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Monday 29.05.2017 | Name days: Raivis, Raivo, Maksis

When does food become dangerous? Psychotherapist’s recommendations

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Baltic news, News from Latvia, BNN.LV, BNN-NEWS.COM, BNN-NEWS.RUHow often do people think about what we eat and how we do it? People now live in a consumer society, where food offers are made using knowledge about the psychology of eating. Benita Griskevica, member of Latvian psychotherapists association, tells about the way we eat.

She says advertisements press all the right buttons in our sub-conscious, mixing the basic function of eating food with many associated psychological functions. If the day ahead is stressful, it is hard to avoid buying something that tempts us with aroma and taste. Sometimes unfortunate relationship with food and eating causes people to turn to psychotherapists for help.

Guarding meals with family

Eating is almost the first contact with the outside world any living being experiences after being born. Our relationships with food and other oral activities (smoking, talking, chewing, kissing, etc.) can tell a lot about our personality and behaviour. Eating without the main reason – sustaining life functions – can carry different goals: calming, entertainment, reward (sweets or chocolates), social status expression (rare and expensive foods), religious character, charity, gratitude, etc. The social function – enjoying a meal within a circle of family – provides a feeling of unity. It helps develop discipline and is especially good for raising children. Research shows that children of school age who eat with their family rarely suffer from obesity and have fewer discipline problems in comparison with children who eat their meals alone.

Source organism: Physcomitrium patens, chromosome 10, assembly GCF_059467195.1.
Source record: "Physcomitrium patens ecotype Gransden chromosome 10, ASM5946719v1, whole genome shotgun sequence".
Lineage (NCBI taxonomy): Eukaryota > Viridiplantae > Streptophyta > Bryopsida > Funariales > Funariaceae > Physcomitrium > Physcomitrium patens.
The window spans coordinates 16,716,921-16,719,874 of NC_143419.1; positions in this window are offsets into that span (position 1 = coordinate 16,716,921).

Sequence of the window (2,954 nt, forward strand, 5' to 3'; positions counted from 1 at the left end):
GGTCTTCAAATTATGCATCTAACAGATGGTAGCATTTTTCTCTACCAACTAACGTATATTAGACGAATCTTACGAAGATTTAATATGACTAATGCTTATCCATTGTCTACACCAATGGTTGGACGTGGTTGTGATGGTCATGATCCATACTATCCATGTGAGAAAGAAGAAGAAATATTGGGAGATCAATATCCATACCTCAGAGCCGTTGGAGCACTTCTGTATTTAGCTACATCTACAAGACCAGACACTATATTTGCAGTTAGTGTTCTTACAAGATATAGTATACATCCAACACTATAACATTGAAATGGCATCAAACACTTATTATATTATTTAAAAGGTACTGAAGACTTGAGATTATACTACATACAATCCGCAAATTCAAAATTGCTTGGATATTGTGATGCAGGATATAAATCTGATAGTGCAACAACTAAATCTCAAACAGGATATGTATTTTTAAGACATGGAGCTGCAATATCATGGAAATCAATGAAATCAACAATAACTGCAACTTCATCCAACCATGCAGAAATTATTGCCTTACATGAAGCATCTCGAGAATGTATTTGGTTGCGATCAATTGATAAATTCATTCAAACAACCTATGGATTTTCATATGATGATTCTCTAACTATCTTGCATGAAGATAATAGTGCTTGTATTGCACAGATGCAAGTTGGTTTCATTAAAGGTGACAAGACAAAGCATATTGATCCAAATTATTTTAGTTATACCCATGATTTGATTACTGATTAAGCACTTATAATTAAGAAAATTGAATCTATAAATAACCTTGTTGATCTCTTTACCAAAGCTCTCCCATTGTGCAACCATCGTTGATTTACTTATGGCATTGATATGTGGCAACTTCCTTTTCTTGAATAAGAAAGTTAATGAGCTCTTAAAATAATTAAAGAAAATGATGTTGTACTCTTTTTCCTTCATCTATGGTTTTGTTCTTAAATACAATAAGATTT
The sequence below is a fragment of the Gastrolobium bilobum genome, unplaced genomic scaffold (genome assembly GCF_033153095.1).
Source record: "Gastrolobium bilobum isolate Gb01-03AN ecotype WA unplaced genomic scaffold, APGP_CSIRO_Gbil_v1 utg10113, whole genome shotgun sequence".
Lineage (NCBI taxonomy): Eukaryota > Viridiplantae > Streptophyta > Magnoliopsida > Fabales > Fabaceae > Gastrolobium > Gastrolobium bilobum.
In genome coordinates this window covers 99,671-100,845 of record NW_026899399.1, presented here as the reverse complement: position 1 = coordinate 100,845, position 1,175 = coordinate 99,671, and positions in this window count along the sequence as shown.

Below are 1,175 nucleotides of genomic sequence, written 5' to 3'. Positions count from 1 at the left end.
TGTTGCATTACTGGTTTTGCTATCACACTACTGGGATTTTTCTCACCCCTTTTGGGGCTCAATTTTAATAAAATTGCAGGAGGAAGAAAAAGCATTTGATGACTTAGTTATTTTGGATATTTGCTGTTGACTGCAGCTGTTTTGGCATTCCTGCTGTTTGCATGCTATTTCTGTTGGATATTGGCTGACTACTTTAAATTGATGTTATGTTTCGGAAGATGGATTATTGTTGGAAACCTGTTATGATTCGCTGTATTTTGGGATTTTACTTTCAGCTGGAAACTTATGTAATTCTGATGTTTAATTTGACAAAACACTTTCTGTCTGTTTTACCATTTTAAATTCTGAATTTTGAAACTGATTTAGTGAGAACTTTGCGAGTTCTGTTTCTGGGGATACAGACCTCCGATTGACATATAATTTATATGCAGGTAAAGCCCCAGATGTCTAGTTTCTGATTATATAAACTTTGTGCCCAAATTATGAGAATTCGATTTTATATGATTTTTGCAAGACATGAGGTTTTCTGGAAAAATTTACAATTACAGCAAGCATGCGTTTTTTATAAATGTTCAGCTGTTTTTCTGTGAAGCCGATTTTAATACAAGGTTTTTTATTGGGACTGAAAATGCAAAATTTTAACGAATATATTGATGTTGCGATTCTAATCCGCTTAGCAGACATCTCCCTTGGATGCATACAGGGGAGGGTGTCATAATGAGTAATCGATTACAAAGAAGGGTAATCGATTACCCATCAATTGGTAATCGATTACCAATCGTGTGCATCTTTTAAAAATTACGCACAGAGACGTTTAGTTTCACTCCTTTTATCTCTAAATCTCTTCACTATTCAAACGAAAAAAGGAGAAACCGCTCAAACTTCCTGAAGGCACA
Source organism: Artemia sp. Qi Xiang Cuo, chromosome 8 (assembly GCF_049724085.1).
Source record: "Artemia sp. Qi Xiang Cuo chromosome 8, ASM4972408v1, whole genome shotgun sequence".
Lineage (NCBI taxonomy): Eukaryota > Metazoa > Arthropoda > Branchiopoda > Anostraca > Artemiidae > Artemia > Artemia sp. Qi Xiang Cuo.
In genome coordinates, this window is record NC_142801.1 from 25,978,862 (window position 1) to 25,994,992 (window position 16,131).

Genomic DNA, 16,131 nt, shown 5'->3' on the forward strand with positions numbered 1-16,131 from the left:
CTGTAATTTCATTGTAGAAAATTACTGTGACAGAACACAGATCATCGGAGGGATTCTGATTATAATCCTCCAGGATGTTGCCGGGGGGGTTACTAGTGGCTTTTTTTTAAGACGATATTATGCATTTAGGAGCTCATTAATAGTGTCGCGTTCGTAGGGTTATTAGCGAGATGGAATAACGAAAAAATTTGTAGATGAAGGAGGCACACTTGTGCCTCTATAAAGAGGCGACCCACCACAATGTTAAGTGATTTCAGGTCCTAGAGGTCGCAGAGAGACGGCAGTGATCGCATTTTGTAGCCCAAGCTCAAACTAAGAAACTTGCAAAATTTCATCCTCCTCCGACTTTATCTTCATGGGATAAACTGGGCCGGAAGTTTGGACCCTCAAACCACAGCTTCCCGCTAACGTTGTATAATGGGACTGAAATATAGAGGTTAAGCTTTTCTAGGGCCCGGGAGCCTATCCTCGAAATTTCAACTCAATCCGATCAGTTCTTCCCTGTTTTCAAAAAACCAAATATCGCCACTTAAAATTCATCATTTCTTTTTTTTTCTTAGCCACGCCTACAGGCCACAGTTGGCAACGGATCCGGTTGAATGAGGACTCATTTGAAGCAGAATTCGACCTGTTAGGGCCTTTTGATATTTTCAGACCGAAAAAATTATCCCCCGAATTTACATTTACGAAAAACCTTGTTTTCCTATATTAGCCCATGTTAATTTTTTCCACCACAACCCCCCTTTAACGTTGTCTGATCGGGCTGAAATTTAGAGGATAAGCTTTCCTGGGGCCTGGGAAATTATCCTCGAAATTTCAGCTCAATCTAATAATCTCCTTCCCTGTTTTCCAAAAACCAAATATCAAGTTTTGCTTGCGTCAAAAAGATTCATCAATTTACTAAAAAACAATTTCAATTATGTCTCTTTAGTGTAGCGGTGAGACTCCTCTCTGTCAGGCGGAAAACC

Sometimes eating food carries a different function. For example, enjoying a good meal can be the only time of day when a busy mother can devote at least some time for herself. This leads to a habit of staying at a table for longer just to rest. This kind of habit can create problems later on in life, including self-delusions.

Stress that is combated with food can and often does create new problems

Stress increases the feeling of anxiety in people. This often leads to attempts to reduce it, which more often than not leads to the fridge or a stash of sweets. If we look at strategies to help combat stress, consumption of food or drinks is considered by psychologists as partially productive. There are two objectives a person seeks in problematic situations: reduce stress and restore emotional balance and fix the source of stress. Food will not fix the problem, obviously. All it does is make a person feel a little less stressed out and more likely to tackle the source of stress. Real problems begin once eating (like alcohol or smoking) becomes the only exit for stress recovery. Once this happens, the person no longer sees any reason to tackle the actual sources of stress. At this stage the person believes the only way the problem can be resolved is by eating more. Once food becomes the only tool for reducing stress, other problems begin to emerge: weight problems, depression and loss of self-esteem.